PhD research

PhD research with a choice modelling context is carried out across different schools at the University of Leeds. For initial enquiries, relating to both topics and funding opportunities, please send an e-mail to General Enquiries from where your query will be directed to potential supervisors.

Specific funding opportunities are announced on this site as and when they arise.

Institute for Transport Studies

ESRC WRDTP Collaborative Studentship – New technologies, travel modes and passenger needs: understanding and predicting the future of rail travel

One ESRC White Rose DTP Collaborative Studentship is available in the Institute for Transport Studies, with the project title ‘New technologies, travel modes and passenger needs:  understanding and predicting the future of rail travel’.  The project’s lead supervisor is Dr Chiara Calastri, Institute for Transport Studies, with co-supervision by Professor Richard Batley, Institute for Transport Studies and Dr Benjamin Ford, Network Rail.

Closing Date for applications: 17:00 (UK Time) Monday 27 February 2023. Full details are available here.

Rail travel has been severely impacted by the Covid-19 pandemic, with passenger numbers falling more than any other mode.  Railway operators around the world have attempted to bring passengers back to rail through a range of policies, but current ridership is still substantially lower than pre-pandemic levels.  The UK government increased from £10.4 billion to £16.9 billion as a result of the 77% reduction in passenger numbers resulting from the pandemic.  To make rail financially sustainable and ensure that the recovery of travel patterns is in line with decarbonisation objectives, the rail industry and travel behaviour researchers seek to understand the factors that will maintain and potentially enhance the attractiveness of rail travel over the next 30 years.  Will passengers expect faster trains, or will they prioritise comfort and the ability to work and relax while travelling?  How will rail interact with new modes, such as shared mobility, autonomous vehicles, advanced air mobility (AAM) and hyperloop?  Will new modes become a complement to or substitute for rail – and how will they affect the contribution of passenger rail to the journey as a whole?  The answers to these questions will have wide ranging implications, not only for rail (eg future capacity needs, the planning of rail services, and the design of stations and vehicles), but also for other modes (eg the provision of road space), as well as associated implications for society such as economic efficiency, social equity and decarbonisation.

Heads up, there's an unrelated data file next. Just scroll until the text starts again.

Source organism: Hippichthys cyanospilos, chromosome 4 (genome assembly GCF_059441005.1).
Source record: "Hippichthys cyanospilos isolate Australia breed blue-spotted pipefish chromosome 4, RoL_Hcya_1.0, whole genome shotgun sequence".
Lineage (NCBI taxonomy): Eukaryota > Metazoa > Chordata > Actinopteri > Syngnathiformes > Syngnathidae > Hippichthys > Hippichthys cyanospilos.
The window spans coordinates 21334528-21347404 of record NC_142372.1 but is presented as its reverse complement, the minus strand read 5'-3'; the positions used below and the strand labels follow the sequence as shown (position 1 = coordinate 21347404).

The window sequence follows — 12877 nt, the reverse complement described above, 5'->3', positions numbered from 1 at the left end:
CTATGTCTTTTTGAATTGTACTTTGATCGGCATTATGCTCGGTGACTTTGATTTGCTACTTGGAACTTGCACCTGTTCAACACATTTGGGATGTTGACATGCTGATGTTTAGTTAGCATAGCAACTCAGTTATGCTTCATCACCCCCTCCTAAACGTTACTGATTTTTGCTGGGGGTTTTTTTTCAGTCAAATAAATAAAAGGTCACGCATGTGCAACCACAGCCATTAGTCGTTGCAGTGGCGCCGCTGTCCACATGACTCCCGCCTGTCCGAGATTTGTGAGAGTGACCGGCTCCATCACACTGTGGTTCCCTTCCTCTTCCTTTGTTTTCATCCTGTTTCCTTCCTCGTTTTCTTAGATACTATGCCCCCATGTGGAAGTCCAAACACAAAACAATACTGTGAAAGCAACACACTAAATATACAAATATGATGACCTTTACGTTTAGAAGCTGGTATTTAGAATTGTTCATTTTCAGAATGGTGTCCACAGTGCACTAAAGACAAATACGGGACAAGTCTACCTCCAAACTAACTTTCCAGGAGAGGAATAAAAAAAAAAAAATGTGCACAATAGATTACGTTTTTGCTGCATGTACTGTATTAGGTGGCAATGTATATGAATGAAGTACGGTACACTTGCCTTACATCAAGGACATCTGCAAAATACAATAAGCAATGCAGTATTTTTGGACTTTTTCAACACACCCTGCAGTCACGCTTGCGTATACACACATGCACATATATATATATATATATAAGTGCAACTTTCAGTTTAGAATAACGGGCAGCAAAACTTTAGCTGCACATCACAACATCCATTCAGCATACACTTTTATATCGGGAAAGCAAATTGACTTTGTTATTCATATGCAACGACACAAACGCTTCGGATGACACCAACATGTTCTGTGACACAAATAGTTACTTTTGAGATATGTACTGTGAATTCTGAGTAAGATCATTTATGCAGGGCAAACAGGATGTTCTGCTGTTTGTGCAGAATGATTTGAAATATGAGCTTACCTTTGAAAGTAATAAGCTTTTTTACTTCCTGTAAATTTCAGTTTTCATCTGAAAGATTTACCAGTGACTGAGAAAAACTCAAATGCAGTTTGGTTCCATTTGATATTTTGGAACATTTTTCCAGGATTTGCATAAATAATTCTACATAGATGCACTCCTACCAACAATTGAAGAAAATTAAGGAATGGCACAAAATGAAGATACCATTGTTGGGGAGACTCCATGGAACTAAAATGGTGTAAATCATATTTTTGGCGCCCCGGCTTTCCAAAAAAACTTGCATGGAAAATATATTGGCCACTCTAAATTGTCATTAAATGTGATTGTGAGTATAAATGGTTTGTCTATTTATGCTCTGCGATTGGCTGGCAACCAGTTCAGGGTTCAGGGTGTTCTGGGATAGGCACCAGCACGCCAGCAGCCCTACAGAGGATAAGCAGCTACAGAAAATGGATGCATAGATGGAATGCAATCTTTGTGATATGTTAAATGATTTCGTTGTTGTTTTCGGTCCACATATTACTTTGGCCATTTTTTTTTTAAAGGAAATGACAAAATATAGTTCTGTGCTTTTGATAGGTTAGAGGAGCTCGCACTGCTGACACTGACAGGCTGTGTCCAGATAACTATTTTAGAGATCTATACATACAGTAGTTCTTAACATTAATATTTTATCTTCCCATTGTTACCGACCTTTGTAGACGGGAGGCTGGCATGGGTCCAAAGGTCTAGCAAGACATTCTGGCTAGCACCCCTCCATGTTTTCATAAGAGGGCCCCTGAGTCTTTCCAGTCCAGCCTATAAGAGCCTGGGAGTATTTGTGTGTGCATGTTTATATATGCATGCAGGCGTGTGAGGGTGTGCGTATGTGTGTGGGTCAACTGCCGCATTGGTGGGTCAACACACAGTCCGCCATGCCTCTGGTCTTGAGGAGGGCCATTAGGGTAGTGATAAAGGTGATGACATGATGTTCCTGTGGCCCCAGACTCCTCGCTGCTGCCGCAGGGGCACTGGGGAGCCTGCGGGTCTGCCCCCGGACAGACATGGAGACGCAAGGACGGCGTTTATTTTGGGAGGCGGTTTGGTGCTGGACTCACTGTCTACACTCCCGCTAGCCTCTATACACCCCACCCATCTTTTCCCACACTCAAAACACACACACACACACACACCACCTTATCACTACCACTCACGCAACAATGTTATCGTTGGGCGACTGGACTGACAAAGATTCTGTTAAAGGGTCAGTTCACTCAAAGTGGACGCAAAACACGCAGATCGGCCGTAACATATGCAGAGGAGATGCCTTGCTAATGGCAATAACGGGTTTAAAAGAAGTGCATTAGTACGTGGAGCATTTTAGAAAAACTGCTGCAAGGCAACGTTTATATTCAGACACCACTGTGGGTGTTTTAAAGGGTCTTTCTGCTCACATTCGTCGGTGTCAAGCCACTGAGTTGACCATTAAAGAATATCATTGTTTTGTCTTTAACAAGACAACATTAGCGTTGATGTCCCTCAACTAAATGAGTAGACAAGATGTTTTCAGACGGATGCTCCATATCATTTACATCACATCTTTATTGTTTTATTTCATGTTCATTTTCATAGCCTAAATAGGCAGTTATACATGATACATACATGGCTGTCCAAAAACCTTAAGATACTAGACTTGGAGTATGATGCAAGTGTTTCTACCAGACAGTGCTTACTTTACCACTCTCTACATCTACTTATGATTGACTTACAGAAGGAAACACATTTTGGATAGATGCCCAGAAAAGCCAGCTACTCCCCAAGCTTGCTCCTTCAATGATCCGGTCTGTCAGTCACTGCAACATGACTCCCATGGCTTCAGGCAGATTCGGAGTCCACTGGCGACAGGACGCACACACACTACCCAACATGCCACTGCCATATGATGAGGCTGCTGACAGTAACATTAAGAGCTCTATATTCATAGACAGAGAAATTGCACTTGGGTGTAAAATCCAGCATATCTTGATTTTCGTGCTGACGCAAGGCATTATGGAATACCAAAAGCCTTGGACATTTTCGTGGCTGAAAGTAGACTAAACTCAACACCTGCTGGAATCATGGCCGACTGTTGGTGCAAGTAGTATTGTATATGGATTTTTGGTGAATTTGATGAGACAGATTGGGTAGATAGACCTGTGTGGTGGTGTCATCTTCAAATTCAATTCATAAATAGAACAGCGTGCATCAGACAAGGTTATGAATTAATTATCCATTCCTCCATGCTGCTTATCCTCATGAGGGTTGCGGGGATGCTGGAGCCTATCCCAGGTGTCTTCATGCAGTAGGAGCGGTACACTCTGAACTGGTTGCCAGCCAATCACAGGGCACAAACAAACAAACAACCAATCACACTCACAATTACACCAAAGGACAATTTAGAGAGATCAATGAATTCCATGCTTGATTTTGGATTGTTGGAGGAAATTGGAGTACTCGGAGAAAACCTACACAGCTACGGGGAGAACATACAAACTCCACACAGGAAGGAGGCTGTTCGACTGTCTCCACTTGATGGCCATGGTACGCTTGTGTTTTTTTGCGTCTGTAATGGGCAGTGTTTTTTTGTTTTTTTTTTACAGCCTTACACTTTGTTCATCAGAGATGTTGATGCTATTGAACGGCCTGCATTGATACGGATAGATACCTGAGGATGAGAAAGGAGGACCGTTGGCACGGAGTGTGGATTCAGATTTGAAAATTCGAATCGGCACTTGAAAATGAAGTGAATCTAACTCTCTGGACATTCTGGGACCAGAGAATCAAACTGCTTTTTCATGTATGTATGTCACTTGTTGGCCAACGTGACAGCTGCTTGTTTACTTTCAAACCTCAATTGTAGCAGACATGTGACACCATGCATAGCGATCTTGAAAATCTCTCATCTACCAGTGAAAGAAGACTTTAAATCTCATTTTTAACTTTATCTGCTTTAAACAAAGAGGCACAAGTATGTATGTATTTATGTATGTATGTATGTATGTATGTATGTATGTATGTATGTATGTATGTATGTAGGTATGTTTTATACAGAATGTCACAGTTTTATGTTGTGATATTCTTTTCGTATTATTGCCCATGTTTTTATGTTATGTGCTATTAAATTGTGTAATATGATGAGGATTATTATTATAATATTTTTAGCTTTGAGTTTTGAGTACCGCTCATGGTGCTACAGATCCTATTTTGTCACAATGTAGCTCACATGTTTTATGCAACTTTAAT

Some studies have provided initial insights, but existing evidence is limited, and existing data is characterised by a low representativeness and fidelity.

The project aims to explore the future challenges facing rail by exploring Network Rail’s unique positioning as the provider of GB’s rail infrastructure, together with the internationally recognised expertise of the Institute for Transport Studies at the University of Leeds in the fields of economics and behavioural/choice modelling applied to rail and transport more generally.  The student will gather new and existing qualitative and quantitative data, to develop behavioural models that will elicit understanding of the factors affecting current rail demand, and inform predictions of how demand will change in response to a range of future scenarios.  Since the research context deals with future states which do not presently exist, they naturally lend themselves to experimental techniques which elicit preferences relating to hypothetical scenarios, such as Stated Preference (SP) analysis.  From this methodological starting point, there will be exploration of methods to reduce the biases (eg policy response bias) that are sometimes inherent in SP data, such as the scope for merging with other forms of data (eg Revealed Preference, RP) from the intra- and post-pandemic periods.  The latter could conceivably capture trends which were already emerging before the onset of Covid-19, such as the increased propensity to work from home.

Network Rail will potentially exploit the new knowledge developed in the course of this project to inform policy and planning in a range of different areas, for example: the setting of track access charges to reflect the marginal value of rail to the passenger; the design of line plans and the timetable to meet passenger needs; the business case for investing in stations and other infrastructure to encourage modal interface (eg with e-mobility); and more generally, the future provision of rail that is needed to meet passenger requirements 30 years hence.

The successful applicant will have the opportunity to undertake a 3-month virtual internship, with the possibility of 4-week in-person period as well as a minimum of 5 visits to Network Rail’s offices.


EPSRC Doctoral training partnership

There are competition-funded places for PhD positions in the Faculty of Environment, University of Leeds. Full details below:

EPSRC Doctoral Training Partnership Award 2023/24- Faculty of Environment | Funding Opportunities | PhD | University of Leeds

The following two topics would be supervised by CMC members. Please contact us if you are interested in applying.

Clean Planes, Offsets, Flight-Shame: Modelling Passenger Behaviour in The Changing Air Travel Landscape | Project Opportunities | PhD | University of Leeds

Modelling ‘Difficult’ Choices Combining Virtual Reality and Physiological Data | Project Opportunities | PhD | University of Leeds